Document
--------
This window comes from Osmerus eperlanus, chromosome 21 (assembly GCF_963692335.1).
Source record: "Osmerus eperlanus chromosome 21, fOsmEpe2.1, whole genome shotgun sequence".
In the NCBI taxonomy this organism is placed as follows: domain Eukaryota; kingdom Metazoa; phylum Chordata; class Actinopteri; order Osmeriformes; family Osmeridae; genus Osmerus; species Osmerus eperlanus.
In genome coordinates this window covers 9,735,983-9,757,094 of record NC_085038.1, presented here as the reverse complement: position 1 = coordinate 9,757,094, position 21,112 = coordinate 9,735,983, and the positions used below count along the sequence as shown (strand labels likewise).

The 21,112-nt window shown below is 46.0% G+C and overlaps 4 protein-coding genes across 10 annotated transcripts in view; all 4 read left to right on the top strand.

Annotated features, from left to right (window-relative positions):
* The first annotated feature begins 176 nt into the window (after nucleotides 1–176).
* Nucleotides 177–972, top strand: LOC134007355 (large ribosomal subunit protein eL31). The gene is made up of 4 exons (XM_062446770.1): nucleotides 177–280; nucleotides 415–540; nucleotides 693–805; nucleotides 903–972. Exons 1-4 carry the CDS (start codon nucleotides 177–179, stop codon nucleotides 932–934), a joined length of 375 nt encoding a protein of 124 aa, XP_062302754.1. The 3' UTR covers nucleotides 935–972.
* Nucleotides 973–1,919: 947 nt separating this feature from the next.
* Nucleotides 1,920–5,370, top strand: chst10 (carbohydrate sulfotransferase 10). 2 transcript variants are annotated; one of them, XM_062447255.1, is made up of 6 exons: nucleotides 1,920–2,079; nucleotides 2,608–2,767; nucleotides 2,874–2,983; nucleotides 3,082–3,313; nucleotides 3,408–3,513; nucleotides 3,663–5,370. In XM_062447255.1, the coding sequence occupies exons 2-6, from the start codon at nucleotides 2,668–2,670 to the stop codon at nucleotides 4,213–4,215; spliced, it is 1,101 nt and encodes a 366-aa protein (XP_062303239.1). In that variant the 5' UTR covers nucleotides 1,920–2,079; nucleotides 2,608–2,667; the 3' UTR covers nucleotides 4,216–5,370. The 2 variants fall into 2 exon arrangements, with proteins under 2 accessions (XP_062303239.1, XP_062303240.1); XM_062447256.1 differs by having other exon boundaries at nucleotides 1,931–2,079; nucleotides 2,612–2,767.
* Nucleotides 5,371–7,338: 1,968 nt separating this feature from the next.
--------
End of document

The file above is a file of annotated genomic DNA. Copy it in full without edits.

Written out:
This window comes from Osmerus eperlanus, chromosome 21 (assembly GCF_963692335.1).
Source record: "Osmerus eperlanus chromosome 21, fOsmEpe2.1, whole genome shotgun sequence".
In the NCBI taxonomy this organism is placed as follows: domain Eukaryota; kingdom Metazoa; phylum Chordata; class Actinopteri; order Osmeriformes; family Osmeridae; genus Osmerus; species Osmerus eperlanus.
In genome coordinates this window covers 9,735,983-9,757,094 of record NC_085038.1, presented here as the reverse complement: position 1 = coordinate 9,757,094, position 21,112 = coordinate 9,735,983, and the positions used below count along the sequence as shown (strand labels likewise).

The 21,112-nt window shown below is 46.0% G+C and overlaps 4 protein-coding genes across 10 annotated transcripts in view; all 4 read left to right on the top strand.

Annotated features, from left to right (window-relative positions):
* The first annotated feature begins 176 nt into the window (after nucleotides 1–176).
* Nucleotides 177–972, top strand: LOC134007355 (large ribosomal subunit protein eL31). The gene is made up of 4 exons (XM_062446770.1): nucleotides 177–280; nucleotides 415–540; nucleotides 693–805; nucleotides 903–972. Exons 1-4 carry the CDS (start codon nucleotides 177–179, stop codon nucleotides 932–934), a joined length of 375 nt encoding a protein of 124 aa, XP_062302754.1. The 3' UTR covers nucleotides 935–972.
* Nucleotides 973–1,919: 947 nt separating this feature from the next.
* Nucleotides 1,920–5,370, top strand: chst10 (carbohydrate sulfotransferase 10). 2 transcript variants are annotated; one of them, XM_062447255.1, is made up of 6 exons: nucleotides 1,920–2,079; nucleotides 2,608–2,767; nucleotides 2,874–2,983; nucleotides 3,082–3,313; nucleotides 3,408–3,513; nucleotides 3,663–5,370. In XM_062447255.1, the coding sequence occupies exons 2-6, from the start codon at nucleotides 2,668–2,670 to the stop codon at nucleotides 4,213–4,215; spliced, it is 1,101 nt and encodes a 366-aa protein (XP_062303239.1). In that variant the 5' UTR covers nucleotides 1,920–2,079; nucleotides 2,608–2,667; the 3' UTR covers nucleotides 4,216–5,370. The 2 variants fall into 2 exon arrangements, with proteins under 2 accessions (XP_062303239.1, XP_062303240.1); XM_062447256.1 differs by having other exon boundaries at nucleotides 1,931–2,079; nucleotides 2,612–2,767.
* Nucleotides 5,371–7,338: 1,968 nt separating this feature from the next.